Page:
The hotels around here are superlative, too. The family-owned Rosa Alpina in San Cassiano boasts not one but two spas and minimalist Scandi-chic interiors. Scattered with local antiques and intricate wooden carvings, the original building dates back to 1850 – with wood-panelled ceilings, roaring fires and frescoed walls. The real draw here, though, is the show-stopping restaurant St Hubertus, which was recently awarded its third Michelin-star. Head chef Norbert Niederkofler has garnered nine culinary excellence awards over the years and all of his dishes are crafted entirely from locally-foraged ingredients (including around 450 different types of vegetables). Order the lacquered eel, pumpkin and buckthorn paired with the 2012 Vitovska Vodopivec for a pleasant surprise.
Slightly further afield, San Luis Hotel, some two hours away, is reached via serpentine roads winding through staggering mountain ranges and pretty Alpine valleys. Step one foot in the lobby you’ll be taken aback by the soaring ceilings, crackling fireplace, parquet floors and floor-to-ceiling windows, which look out over a vast mint-green lake and swathes of snow-topped pine trees raising their lofty branches to the sky. Rooms come in the form of scattered chalets which teeter on the edge of the lake, and treehouses which disappear into the tangles of the surrounding forest with a whisper. Many of the rooms – filled with open fires, billowing fabrics and lots of wood panelling – also have their own hot tubs and saunas. Perfect for wallowing in after a day of snow-shoeing, cross-country skiing or wine-sampling.
Tables in the hotel’s restaurant practically groan under the weight of Italian-style antipasti, and many of the ingredients are sourced from the large market garden that supplies the hotel’s kitchen. To fuel up ahead of a day on the slopes, tuck into a plate of locally grown Mediterranean vegetables by raw food fan and Michelin-starred chef Artuto Spiocchi in the hotel’s clubhouse hub. There’s also an airy double-height spa with windows looking out over the soul-soothing treetop views and black linen loungers aching to be sunk into (ask for physiotherapist Francesco; with just a touch he’ll know things about your muscles that you never even knew yourself). If you’re feeling particularly ballsy there’s also a pontoon which stretches out onto the chilly waters of the lake; perfect for plunging into for a spot of ‘winter bathing’, proven to boost mood and improve mental health.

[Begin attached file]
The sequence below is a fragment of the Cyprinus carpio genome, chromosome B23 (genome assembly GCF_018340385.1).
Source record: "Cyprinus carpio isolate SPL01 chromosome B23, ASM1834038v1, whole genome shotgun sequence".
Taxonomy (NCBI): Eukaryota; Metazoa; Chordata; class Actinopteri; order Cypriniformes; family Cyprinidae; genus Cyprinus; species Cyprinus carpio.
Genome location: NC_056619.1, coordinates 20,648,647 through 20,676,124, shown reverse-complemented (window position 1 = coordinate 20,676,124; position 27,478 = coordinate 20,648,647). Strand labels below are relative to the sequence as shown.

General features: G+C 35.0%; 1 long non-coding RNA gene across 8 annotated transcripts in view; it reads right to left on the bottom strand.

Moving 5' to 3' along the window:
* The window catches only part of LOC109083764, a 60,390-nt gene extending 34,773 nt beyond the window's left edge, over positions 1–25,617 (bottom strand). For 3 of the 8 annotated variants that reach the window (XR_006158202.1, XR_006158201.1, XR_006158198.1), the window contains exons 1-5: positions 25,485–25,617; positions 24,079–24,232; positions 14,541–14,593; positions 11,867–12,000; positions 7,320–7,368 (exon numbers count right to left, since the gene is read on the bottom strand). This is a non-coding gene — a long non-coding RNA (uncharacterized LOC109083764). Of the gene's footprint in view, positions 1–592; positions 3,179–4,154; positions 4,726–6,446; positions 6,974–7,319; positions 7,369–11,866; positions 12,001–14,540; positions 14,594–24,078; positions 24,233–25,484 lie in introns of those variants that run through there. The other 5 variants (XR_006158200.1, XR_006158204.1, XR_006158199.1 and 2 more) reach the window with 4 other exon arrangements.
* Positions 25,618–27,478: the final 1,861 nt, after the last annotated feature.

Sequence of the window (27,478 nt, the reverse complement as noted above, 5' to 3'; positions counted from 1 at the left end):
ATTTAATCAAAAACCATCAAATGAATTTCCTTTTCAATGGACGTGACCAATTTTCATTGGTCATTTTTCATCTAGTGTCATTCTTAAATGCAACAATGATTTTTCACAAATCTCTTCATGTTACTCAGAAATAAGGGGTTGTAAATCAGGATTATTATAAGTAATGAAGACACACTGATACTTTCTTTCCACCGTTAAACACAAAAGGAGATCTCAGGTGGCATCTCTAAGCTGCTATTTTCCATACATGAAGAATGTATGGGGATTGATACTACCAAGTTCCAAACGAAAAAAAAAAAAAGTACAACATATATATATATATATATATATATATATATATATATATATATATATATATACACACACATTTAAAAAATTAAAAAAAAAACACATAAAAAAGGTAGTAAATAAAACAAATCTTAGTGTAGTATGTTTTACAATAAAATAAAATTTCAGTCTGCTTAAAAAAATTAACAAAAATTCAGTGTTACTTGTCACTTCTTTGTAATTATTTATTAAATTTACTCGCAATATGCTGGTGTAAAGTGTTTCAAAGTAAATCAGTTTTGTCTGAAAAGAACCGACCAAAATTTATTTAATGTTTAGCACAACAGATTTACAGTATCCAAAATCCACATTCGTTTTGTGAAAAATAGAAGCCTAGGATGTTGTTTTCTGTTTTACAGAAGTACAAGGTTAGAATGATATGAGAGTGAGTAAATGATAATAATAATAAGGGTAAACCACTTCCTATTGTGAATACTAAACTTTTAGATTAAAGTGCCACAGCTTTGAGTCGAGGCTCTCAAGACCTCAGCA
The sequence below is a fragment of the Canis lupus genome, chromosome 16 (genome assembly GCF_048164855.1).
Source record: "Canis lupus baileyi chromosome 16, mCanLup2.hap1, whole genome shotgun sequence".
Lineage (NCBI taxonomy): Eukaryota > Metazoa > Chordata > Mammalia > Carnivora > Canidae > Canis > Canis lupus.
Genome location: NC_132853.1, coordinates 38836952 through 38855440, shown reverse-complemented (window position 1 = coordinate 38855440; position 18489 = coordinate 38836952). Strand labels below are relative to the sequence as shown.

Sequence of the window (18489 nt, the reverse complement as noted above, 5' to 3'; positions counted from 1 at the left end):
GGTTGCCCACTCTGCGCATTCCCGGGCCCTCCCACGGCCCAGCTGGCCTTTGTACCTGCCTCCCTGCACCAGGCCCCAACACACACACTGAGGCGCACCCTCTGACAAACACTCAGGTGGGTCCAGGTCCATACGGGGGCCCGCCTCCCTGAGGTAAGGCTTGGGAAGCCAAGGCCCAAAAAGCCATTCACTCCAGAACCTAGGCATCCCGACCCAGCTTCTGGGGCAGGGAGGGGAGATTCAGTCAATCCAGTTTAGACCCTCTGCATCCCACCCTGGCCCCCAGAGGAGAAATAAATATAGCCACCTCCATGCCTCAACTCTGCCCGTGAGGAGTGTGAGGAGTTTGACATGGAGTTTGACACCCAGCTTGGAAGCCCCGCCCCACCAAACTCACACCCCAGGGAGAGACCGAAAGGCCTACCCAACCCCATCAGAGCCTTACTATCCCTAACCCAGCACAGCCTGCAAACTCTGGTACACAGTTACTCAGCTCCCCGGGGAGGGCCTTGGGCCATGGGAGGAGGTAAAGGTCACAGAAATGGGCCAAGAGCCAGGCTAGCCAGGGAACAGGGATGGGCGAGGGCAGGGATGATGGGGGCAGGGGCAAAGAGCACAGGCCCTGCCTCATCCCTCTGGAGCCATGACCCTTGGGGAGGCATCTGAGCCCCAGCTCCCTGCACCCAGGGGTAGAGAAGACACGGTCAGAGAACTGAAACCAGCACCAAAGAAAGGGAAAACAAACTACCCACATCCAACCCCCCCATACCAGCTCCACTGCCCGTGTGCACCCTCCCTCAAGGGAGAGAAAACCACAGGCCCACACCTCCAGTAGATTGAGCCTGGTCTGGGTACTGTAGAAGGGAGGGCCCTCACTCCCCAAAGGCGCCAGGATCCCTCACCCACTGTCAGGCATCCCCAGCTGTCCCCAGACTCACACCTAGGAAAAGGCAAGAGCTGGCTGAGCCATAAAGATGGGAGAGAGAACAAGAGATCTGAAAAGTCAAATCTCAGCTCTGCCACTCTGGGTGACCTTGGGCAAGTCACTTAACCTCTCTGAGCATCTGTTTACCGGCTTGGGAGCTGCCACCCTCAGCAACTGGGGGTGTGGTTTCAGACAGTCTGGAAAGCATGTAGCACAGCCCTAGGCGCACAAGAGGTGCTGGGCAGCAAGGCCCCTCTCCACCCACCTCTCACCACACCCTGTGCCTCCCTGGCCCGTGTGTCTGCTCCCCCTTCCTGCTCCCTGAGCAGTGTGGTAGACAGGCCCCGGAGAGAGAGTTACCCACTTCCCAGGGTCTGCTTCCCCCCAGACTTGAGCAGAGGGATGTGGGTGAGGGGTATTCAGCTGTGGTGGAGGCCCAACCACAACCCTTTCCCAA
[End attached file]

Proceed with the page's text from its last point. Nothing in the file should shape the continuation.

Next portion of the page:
For something more remote, head to Adler Mountain Lodge – a bewitching hideaway perched on one of Europe’s largest plateaux: the majestic Seiser Alm. Sitting at a staggering 1,800 metres above sea level, you can while away afternoons soaking up the sweeping views across the Dolomites and gazing upon the jagged edges of the commanding Langkofel peak. Being this high up means there’s also no better spot from which to view the enrosadira – the local name given to the colour of the mountains changing at dawn and dusk. There’s also a gloriously heated outdoor wrap-around infinity pool that provides panoramic views of the ethereal mountains. The main lodge, constructed from local larch and spruce, houses 18 suites, but pick your way further up the slopes and there are 12 sprawling two-storey chalets providing immense views across the rolling mountain pastures and soaring mountain peaks. Each has its own private balcony, intimate sauna, vast fireplace and their very own sundowner terrace. Here, days start with a calming yoga session surrounded by snowy forests, or an amble along the Nordic Walking Trails, followed by a breakfast of authentic local omelette with meadow herbs.
The Dolomites has to be one of the world’s most beautiful places, with its deep mountain valleys, babbling rivers, dense forests and still, cold lakes. Sadly, during my stay I don’t quite master the art of skiing, but I do succeed in wobbling down some blue runs in tact and hurling myself through the doorways of some of the warmest, most welcoming slope-side restaurants around. Come hungry, with an open heart and mind and you’ll be sincerely rewarded.
For more information on The Taste for Skiing festival, visit altabadia.org
Rooms at Rosa Alpina start at £390, rosaalpina.it, San Luis Hotel offers rooms from £264 per person in a chalet or treehouse when booking a seven-night stay, sanluis-hotel.com and suites at Adler Mountain Lodge start at £670, adler-lodge.com